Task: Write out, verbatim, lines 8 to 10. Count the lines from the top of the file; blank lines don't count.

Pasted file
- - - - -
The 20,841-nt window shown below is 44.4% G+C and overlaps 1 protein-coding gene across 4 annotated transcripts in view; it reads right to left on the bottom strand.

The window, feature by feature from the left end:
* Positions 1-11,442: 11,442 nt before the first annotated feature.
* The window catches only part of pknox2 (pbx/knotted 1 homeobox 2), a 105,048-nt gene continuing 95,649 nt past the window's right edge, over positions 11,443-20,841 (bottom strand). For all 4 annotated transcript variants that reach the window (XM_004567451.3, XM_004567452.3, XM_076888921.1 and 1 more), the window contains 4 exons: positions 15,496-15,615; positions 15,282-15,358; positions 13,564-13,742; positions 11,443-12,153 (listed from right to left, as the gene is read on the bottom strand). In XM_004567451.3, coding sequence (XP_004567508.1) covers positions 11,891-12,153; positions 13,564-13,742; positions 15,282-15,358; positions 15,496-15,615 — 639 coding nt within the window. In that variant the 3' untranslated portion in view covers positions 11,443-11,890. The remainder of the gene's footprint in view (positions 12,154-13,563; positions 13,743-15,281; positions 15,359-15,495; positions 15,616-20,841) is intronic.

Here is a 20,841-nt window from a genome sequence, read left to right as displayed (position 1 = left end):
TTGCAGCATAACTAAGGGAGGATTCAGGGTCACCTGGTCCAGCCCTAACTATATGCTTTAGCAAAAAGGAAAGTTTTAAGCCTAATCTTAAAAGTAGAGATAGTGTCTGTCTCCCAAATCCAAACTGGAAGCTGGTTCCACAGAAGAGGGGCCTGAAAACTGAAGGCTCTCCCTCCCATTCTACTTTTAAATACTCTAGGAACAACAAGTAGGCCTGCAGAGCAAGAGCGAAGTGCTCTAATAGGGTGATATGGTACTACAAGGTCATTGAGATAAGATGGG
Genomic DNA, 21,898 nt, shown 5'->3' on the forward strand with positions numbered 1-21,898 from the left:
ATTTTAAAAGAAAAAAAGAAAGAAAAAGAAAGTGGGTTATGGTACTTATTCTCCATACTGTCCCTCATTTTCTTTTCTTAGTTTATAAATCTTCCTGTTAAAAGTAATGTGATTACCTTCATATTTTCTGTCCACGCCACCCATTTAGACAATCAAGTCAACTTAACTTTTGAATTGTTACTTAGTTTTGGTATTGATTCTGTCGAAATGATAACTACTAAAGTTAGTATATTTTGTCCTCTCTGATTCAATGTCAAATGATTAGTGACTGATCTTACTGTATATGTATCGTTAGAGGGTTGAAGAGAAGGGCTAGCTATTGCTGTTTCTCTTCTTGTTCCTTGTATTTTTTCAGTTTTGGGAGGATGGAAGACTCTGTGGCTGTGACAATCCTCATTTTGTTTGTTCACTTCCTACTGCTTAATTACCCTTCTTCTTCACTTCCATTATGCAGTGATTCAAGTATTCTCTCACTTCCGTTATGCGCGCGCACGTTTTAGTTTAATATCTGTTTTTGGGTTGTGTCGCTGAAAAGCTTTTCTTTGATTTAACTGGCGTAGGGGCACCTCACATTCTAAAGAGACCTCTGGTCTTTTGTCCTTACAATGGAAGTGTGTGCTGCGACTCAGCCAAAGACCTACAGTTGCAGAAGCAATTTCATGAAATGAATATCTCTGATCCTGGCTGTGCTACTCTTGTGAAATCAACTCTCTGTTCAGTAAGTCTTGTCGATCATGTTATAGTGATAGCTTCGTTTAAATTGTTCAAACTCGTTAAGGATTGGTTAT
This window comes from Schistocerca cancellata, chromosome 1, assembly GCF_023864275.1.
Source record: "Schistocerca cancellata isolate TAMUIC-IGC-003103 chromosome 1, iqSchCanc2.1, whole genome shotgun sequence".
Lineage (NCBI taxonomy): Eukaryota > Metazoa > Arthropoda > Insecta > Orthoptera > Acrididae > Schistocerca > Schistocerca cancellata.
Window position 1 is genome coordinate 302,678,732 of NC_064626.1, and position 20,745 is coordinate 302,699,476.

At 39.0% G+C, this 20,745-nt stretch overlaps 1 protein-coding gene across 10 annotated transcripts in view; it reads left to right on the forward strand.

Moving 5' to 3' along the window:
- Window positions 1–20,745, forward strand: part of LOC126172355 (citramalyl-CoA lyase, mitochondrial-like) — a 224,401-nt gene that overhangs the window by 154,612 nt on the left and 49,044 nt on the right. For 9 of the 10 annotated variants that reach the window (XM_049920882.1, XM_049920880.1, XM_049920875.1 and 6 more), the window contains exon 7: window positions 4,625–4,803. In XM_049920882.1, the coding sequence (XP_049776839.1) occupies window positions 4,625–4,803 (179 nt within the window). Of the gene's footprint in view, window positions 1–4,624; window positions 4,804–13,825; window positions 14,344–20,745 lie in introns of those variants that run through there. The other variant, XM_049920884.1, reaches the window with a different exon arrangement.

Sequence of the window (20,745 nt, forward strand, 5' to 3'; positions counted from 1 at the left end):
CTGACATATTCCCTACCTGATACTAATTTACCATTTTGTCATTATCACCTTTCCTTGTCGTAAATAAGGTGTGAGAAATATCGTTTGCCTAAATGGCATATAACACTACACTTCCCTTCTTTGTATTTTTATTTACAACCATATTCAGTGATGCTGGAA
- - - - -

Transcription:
ATTTTAAAAGAAAAAAAGAAAGAAAAAGAAAGTGGGTTATGGTACTTATTCTCCATACTGTCCCTCATTTTCTTTTCTTAGTTTATAAATCTTCCTGTTAAAAGTAATGTGATTACCTTCATATTTTCTGTCCACGCCACCCATTTAGACAATCAAGTCAACTTAACTTTTGAATTGTTACTTAGTTTTGGTATTGATTCTGTCGAAATGATAACTACTAAAGTTAGTATATTTTGTCCTCTCTGATTCAATGTCAAATGATTAGTGACTGATCTTACTGTATATGTATCGTTAGAGGGTTGAAGAGAAGGGCTAGCTATTGCTGTTTCTCTTCTTGTTCCTTGTATTTTTTCAGTTTTGGGAGGATGGAAGACTCTGTGGCTGTGACAATCCTCATTTTGTTTGTTCACTTCCTACTGCTTAATTACCCTTCTTCTTCACTTCCATTATGCAGTGATTCAAGTATTCTCTCACTTCCGTTATGCGCGCGCACGTTTTAGTTTAATATCTGTTTTTGGGTTGTGTCGCTGAAAAGCTTTTCTTTGATTTAACTGGCGTAGGGGCACCTCACATTCTAAAGAGACCTCTGGTCTTTTGTCCTTACAATGGAAGTGTGTGCTGCGACTCAGCCAAAGACCTACAGTTGCAGAAGCAATTTCATGAAATGAATATCTCTGATCCTGGCTGTGCTACTCTTGTGAAATCAACTCTCTGTTCAGTAAGTCTTGTCGATCATGTTATAGTGATAGCTTCGTTTAAATTGTTCAAACTCGTTAAGGATTGGTTAT
This window comes from Schistocerca cancellata, chromosome 1, assembly GCF_023864275.1.
Source record: "Schistocerca cancellata isolate TAMUIC-IGC-003103 chromosome 1, iqSchCanc2.1, whole genome shotgun sequence".